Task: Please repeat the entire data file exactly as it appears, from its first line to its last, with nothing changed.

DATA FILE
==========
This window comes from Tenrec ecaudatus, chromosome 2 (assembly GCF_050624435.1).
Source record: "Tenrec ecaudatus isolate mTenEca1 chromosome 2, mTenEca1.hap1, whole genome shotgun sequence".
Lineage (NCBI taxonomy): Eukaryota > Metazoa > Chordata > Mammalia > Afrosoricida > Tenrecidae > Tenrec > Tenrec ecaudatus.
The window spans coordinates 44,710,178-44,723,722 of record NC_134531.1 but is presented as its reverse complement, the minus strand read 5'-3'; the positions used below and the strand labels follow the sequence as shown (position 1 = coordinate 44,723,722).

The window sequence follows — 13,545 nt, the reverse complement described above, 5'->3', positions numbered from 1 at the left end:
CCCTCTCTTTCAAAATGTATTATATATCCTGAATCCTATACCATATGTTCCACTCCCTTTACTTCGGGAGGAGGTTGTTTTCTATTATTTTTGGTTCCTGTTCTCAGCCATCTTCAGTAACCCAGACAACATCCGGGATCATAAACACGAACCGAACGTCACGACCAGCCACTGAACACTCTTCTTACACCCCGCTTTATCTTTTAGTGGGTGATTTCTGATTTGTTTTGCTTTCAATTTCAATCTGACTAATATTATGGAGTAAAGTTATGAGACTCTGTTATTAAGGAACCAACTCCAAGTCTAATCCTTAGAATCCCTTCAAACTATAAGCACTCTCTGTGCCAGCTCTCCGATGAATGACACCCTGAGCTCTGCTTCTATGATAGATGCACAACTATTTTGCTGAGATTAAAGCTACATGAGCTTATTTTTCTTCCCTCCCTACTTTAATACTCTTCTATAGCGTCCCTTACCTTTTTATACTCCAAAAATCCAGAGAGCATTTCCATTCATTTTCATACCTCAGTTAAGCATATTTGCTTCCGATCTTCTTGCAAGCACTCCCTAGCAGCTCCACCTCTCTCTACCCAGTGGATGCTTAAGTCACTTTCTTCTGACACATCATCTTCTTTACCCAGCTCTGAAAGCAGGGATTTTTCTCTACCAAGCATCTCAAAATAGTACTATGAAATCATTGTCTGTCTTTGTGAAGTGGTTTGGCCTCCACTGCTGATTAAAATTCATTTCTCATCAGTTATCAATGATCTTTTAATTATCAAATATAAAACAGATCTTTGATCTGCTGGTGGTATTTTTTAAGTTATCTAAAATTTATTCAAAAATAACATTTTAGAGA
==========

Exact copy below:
This window comes from Tenrec ecaudatus, chromosome 2 (assembly GCF_050624435.1).
Source record: "Tenrec ecaudatus isolate mTenEca1 chromosome 2, mTenEca1.hap1, whole genome shotgun sequence".
Lineage (NCBI taxonomy): Eukaryota > Metazoa > Chordata > Mammalia > Afrosoricida > Tenrecidae > Tenrec > Tenrec ecaudatus.
The window spans coordinates 44,710,178-44,723,722 of record NC_134531.1 but is presented as its reverse complement, the minus strand read 5'-3'; the positions used below and the strand labels follow the sequence as shown (position 1 = coordinate 44,723,722).

The window sequence follows — 13,545 nt, the reverse complement described above, 5'->3', positions numbered from 1 at the left end:
CCCTCTCTTTCAAAATGTATTATATATCCTGAATCCTATACCATATGTTCCACTCCCTTTACTTCGGGAGGAGGTTGTTTTCTATTATTTTTGGTTCCTGTTCTCAGCCATCTTCAGTAACCCAGACAACATCCGGGATCATAAACACGAACCGAACGTCACGACCAGCCACTGAACACTCTTCTTACACCCCGCTTTATCTTTTAGTGGGTGATTTCTGATTTGTTTTGCTTTCAATTTCAATCTGACTAATATTATGGAGTAAAGTTATGAGACTCTGTTATTAAGGAACCAACTCCAAGTCTAATCCTTAGAATCCCTTCAAACTATAAGCACTCTCTGTGCCAGCTCTCCGATGAATGACACCCTGAGCTCTGCTTCTATGATAGATGCACAACTATTTTGCTGAGATTAAAGCTACATGAGCTTATTTTTCTTCCCTCCCTACTTTAATACTCTTCTATAGCGTCCCTTACCTTTTTATACTCCAAAAATCCAGAGAGCATTTCCATTCATTTTCATACCTCAGTTAAGCATATTTGCTTCCGATCTTCTTGCAAGCACTCCCTAGCAGCTCCACCTCTCTCTACCCAGTGGATGCTTAAGTCACTTTCTTCTGACACATCATCTTCTTTACCCAGCTCTGAAAGCAGGGATTTTTCTCTACCAAGCATCTCAAAATAGTACTATGAAATCATTGTCTGTCTTTGTGAAGTGGTTTGGCCTCCACTGCTGATTAAAATTCATTTCTCATCAGTTATCAATGATCTTTTAATTATCAAATATAAAACAGATCTTTGATCTGCTGGTGGTATTTTTTAAGTTATCTAAAATTTATTCAAAAATAACATTTTAGAGA